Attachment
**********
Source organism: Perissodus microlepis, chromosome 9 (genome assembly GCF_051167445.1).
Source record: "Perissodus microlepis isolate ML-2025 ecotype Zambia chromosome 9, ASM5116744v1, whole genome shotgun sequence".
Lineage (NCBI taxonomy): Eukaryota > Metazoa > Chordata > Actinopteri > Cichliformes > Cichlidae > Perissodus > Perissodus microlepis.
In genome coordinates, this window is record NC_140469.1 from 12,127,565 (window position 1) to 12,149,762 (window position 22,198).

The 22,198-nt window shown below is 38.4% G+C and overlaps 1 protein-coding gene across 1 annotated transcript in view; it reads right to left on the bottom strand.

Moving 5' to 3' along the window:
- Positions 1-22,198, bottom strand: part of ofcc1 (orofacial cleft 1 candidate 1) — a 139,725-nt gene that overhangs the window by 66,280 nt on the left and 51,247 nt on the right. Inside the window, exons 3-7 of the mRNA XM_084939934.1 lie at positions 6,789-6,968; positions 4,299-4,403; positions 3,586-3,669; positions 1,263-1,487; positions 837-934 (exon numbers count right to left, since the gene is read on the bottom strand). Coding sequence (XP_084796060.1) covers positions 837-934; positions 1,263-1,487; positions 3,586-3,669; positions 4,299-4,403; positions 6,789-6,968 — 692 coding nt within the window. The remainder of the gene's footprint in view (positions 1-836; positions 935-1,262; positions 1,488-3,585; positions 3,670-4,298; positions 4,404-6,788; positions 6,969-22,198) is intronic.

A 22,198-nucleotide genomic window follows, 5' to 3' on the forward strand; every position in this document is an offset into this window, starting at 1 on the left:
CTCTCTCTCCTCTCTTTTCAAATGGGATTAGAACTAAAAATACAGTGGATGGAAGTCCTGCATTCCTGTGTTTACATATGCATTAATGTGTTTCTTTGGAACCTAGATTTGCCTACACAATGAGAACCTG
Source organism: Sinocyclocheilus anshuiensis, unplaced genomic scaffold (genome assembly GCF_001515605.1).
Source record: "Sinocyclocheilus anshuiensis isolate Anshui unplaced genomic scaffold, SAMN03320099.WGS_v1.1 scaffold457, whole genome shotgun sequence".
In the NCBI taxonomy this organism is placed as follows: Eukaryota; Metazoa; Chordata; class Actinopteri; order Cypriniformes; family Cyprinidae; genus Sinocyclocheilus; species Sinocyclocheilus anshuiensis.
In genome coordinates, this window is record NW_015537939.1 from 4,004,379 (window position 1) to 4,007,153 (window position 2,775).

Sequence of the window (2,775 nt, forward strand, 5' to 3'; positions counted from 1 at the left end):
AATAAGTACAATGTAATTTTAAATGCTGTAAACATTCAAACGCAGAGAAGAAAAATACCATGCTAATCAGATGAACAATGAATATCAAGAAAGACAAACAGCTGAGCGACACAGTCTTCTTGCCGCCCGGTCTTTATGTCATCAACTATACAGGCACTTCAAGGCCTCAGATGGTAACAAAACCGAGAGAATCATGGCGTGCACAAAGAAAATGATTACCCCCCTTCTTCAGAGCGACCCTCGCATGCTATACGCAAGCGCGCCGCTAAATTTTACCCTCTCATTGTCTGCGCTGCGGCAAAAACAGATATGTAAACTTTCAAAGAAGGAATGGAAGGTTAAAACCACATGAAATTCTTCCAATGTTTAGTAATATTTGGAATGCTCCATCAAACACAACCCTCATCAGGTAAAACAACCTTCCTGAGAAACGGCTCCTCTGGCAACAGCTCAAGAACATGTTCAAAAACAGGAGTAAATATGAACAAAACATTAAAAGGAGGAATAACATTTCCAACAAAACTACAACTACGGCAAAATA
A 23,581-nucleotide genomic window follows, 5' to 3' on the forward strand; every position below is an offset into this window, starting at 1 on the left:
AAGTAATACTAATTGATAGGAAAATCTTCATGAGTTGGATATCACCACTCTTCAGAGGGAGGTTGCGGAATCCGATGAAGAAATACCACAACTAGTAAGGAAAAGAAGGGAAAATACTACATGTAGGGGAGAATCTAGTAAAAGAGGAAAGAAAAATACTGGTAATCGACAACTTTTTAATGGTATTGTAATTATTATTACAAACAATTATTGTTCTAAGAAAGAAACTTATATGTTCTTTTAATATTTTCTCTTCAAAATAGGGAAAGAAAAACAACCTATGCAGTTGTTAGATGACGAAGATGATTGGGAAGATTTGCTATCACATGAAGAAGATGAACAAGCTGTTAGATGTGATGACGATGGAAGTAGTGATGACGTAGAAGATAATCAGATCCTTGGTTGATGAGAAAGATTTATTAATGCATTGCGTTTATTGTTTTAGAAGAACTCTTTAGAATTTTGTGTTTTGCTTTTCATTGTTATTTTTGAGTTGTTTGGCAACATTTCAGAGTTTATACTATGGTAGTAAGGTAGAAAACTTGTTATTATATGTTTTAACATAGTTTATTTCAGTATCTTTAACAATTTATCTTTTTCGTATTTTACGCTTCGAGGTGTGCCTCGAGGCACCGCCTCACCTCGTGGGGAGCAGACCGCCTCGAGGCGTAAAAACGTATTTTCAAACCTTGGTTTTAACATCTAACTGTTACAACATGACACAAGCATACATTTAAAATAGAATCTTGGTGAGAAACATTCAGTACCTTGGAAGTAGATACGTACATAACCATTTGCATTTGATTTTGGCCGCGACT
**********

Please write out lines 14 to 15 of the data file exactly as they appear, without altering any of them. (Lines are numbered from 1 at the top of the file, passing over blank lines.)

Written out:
Sequence of the window (2,775 nt, forward strand, 5' to 3'; positions counted from 1 at the left end):
AATAAGTACAATGTAATTTTAAATGCTGTAAACATTCAAACGCAGAGAAGAAAAATACCATGCTAATCAGATGAACAATGAATATCAAGAAAGACAAACAGCTGAGCGACACAGTCTTCTTGCCGCCCGGTCTTTATGTCATCAACTATACAGGCACTTCAAGGCCTCAGATGGTAACAAAACCGAGAGAATCATGGCGTGCACAAAGAAAATGATTACCCCCCTTCTTCAGAGCGACCCTCGCATGCTATACGCAAGCGCGCCGCTAAATTTTACCCTCTCATTGTCTGCGCTGCGGCAAAAACAGATATGTAAACTTTCAAAGAAGGAATGGAAGGTTAAAACCACATGAAATTCTTCCAATGTTTAGTAATATTTGGAATGCTCCATCAAACACAACCCTCATCAGGTAAAACAACCTTCCTGAGAAACGGCTCCTCTGGCAACAGCTCAAGAACATGTTCAAAAACAGGAGTAAATATGAACAAAACATTAAAAGGAGGAATAACATTTCCAACAAAACTACAACTACGGCAAAATA